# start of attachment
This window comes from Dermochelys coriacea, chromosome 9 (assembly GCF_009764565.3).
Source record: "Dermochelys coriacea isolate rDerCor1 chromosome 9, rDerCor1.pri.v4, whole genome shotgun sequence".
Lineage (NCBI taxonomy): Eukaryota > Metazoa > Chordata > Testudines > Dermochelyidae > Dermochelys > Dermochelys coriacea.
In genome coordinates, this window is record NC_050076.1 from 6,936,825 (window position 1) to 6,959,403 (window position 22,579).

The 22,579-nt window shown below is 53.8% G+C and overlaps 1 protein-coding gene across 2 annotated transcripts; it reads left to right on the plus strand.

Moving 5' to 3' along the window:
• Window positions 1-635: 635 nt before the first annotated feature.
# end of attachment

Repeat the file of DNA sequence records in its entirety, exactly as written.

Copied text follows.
This window comes from Dermochelys coriacea, chromosome 9 (assembly GCF_009764565.3).
Source record: "Dermochelys coriacea isolate rDerCor1 chromosome 9, rDerCor1.pri.v4, whole genome shotgun sequence".
Lineage (NCBI taxonomy): Eukaryota > Metazoa > Chordata > Testudines > Dermochelyidae > Dermochelys > Dermochelys coriacea.
In genome coordinates, this window is record NC_050076.1 from 6,936,825 (window position 1) to 6,959,403 (window position 22,579).

The 22,579-nt window shown below is 53.8% G+C and overlaps 1 protein-coding gene across 2 annotated transcripts; it reads left to right on the plus strand.

Moving 5' to 3' along the window:
• Window positions 1-635: 635 nt before the first annotated feature.